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Stanley at Franklin

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  • Chris Huff
    Dear Folks, Not wishing to pick nits, but it s not 1:30 in the morning and I have Gen. Stanley s really cool report in front of me. Like I said before, it
    Message 1 of 2 , Sep 4, 2000
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      Dear Folks,
       
      Not wishing to pick nits, but it's not 1:30 in the morning and I have Gen. Stanley's really cool report in front of me. Like I said before, it makes great reading because the guy writes so well. You almost feel like you are there with him. Anyhow, in his account  he says "Lane's and Conrad's brigades were deployed-the former on the right, the other on the left of the pike-about 300 yards in front of the main line. Here the men, as our men always do, threw up a barricade of rails. By whose mistake I cannot tell, it was certainly never a part of my instructions, but these brigades had orders from Gen. Wagner not to retire to the main line until forced to do so by the fighting of the enemy." Which orders they followed, apparently until they were practically crossing bayonets with the Confederates. It's interesting to note here that the seasoned fighters retreated while the new recruits were too afraid to run while being fired upon and so were captured. Then "Lane's men came back with loaded muskets and turning at the breastworks, they fired a volley into the pressing rebels now not ten steps from them." Wow! Brave stuff! Then "the First Kentucky and Sixth Ohio Batteries broke and ran to the rear with the fugitives from Conrad's brigade." Did I say the guy could write? Joy! Joy! I wish I could come up with stuff that good. He continues, "To add to the disorder the caissons of the two batteries galloped wildly to the rear, and the enemy appeared on the breast works and in possession of the two batteries, which they commenced to turn upon us"  The Confederates *captured* the guns! More brave stuff!
       
      Okay so he admits that this is when he showed up. He says, "...the moment was critical beyond any I have known in any battle-could the enemy hold that part of the line, he was nearer to our two bridges than the extremities of our line. Colonel Opdycke's brigade was lying down about 100 yards in rear of the works. I rode quickly to the left regiment and called to them to charge; at the same time I saw Colonel Opdycke near the center of his line urging his men forward. I gave the Colonel no order, as I saw him engaged in doing the very thing to save us, viz. to get possession of our line again." For the sake of brevity I'll leave out a bunch of his good stuff and just say that the Union regained part of their position with the Confederates occupying the position formerly held by the two brigades of the Second Division. It was just after the Union forces had regained their position that Stanley's horse was shot out from under him. He writes, "...no sooner had I regained my feet than I received a musket-ball through the back of my neck. My wound, however, did not prevent me keeping the field..." Okay, he says he was wounded but not bad enough to have to leave. "...and General Cox kindly furnished me a remount."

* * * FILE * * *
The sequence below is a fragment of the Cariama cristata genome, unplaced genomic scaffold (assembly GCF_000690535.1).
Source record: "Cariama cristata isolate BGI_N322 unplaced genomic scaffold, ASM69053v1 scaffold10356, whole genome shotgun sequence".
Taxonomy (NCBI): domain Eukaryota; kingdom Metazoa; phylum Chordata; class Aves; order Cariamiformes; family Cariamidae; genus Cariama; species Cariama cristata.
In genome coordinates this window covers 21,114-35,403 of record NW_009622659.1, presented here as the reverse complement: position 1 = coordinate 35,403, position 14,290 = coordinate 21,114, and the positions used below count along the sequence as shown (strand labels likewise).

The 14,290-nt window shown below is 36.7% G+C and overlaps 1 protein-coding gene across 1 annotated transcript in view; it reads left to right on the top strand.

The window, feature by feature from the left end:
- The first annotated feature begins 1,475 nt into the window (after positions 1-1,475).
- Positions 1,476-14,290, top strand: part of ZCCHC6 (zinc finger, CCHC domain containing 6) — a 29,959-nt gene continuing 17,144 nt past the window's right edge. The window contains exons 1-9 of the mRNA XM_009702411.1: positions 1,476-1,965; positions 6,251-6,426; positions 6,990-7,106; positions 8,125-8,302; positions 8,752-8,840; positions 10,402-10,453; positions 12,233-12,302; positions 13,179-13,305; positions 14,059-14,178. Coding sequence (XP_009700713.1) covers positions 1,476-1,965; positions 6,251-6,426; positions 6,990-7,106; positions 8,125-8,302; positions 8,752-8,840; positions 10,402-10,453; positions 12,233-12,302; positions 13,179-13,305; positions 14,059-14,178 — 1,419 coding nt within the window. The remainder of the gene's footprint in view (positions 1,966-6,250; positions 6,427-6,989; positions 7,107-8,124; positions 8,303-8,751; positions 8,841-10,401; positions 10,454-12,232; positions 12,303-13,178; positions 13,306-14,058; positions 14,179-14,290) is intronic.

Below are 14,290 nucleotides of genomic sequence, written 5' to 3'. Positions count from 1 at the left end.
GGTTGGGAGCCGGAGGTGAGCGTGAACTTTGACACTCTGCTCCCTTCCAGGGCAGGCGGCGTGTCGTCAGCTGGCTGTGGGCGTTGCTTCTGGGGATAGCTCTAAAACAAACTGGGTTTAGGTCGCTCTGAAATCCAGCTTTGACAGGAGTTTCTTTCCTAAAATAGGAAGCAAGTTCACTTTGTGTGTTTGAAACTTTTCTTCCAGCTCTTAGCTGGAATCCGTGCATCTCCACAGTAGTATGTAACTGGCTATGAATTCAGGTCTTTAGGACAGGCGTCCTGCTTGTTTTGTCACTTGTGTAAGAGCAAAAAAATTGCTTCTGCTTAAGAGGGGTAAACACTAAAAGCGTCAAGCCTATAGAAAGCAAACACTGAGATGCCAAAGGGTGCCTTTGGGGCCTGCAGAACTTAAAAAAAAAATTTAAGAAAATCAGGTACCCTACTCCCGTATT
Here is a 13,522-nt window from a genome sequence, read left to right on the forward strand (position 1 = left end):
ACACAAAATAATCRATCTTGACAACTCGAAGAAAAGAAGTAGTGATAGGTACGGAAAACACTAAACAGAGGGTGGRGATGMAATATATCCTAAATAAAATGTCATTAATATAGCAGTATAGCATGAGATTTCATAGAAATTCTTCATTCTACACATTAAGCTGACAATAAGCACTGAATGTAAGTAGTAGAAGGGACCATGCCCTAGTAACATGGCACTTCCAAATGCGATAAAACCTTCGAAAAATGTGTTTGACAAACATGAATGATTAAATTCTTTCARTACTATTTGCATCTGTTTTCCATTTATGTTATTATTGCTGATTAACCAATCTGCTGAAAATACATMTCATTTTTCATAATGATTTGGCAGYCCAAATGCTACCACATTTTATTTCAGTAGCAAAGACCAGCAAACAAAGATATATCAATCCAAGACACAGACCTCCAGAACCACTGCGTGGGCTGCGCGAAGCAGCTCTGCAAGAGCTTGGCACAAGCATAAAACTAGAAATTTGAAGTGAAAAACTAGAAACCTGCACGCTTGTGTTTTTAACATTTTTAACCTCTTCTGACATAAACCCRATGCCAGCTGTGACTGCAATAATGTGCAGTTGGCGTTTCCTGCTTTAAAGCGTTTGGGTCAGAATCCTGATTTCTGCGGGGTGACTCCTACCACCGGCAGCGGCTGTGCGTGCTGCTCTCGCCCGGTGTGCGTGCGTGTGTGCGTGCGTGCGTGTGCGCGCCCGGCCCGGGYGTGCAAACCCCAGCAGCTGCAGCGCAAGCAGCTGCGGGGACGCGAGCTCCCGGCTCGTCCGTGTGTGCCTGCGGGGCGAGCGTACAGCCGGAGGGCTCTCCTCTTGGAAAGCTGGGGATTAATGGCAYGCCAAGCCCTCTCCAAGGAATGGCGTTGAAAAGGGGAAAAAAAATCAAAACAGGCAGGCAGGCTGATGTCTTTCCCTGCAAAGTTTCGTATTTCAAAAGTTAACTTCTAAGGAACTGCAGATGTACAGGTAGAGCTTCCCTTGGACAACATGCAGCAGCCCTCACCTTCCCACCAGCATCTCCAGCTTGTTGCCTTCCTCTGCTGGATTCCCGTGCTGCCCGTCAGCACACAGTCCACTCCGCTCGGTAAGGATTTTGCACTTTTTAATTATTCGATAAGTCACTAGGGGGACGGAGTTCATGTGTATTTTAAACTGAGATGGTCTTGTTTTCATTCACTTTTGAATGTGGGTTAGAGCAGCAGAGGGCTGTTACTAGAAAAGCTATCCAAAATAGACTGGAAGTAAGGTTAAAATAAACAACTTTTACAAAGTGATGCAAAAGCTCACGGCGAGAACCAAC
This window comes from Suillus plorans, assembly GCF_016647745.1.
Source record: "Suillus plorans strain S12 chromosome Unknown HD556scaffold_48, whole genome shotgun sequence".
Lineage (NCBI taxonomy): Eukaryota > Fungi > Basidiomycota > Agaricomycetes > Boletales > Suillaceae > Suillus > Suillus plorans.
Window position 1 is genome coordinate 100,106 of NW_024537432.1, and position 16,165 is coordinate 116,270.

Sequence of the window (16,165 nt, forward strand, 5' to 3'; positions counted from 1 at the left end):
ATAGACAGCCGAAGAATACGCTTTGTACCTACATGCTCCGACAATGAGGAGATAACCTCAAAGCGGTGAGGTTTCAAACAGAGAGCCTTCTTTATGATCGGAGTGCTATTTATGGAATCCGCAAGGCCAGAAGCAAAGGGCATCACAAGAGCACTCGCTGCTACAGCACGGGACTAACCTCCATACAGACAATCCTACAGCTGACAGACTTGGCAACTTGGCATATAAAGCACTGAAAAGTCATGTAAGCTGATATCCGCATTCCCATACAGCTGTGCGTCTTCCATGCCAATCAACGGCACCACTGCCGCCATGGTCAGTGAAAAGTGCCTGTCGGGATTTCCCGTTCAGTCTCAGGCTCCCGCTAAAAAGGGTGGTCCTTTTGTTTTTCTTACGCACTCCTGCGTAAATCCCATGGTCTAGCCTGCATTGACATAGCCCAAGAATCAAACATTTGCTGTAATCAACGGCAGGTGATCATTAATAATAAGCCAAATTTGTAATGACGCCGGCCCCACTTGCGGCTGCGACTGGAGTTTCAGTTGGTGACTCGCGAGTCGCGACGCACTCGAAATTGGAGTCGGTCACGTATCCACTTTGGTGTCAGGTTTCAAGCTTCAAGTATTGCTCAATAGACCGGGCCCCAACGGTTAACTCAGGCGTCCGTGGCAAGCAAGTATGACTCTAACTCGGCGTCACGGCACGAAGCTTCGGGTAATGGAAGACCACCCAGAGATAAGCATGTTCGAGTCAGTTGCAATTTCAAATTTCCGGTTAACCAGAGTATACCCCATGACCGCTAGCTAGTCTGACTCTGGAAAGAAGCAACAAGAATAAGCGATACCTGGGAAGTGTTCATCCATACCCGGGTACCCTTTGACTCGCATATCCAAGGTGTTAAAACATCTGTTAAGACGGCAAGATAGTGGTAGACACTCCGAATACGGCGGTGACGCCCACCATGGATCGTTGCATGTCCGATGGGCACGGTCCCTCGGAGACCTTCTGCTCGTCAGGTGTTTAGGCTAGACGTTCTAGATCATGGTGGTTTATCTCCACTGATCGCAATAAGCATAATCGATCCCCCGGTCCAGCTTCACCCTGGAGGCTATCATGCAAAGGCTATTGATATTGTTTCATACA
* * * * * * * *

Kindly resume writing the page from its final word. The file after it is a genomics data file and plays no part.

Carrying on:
He goes on to say that they had a whale of a time getting enough ammunition to continue fighting and said that one hundred wagon loads of ammunition, artillery and musket cartridges were expended. From there is was all down hill and they retreated in order except for one interesting little aside. "Some villain came very near frustrating this plan by firing a house n Franklin, the flames soon spread and the prospect was that a large fire would occur, which lighting up objects, would make it impossible to move the troops without being seen. My staff officers and General Woods found an old fire engine and getting it at work, the flames were soon subdued and the darkness was found to be increased by the smoke." What do you know? Yankees *putting out fires*! Don't shoot- just kidding.
       
      Whew! What a ride! That's pretty exciting stuff! It does look like Gen. Hood may have come pretty close to getting what he wanted. Jefferson Davis even mentioned that had he succeeded it might have been the turning point of the war. So maybe Hood wasn't as crazy as he seemed. Maybe he was just up against a foe as determined as he was. Brave folks on both sides.
       
      Chris Huff
      Atlanta, GA
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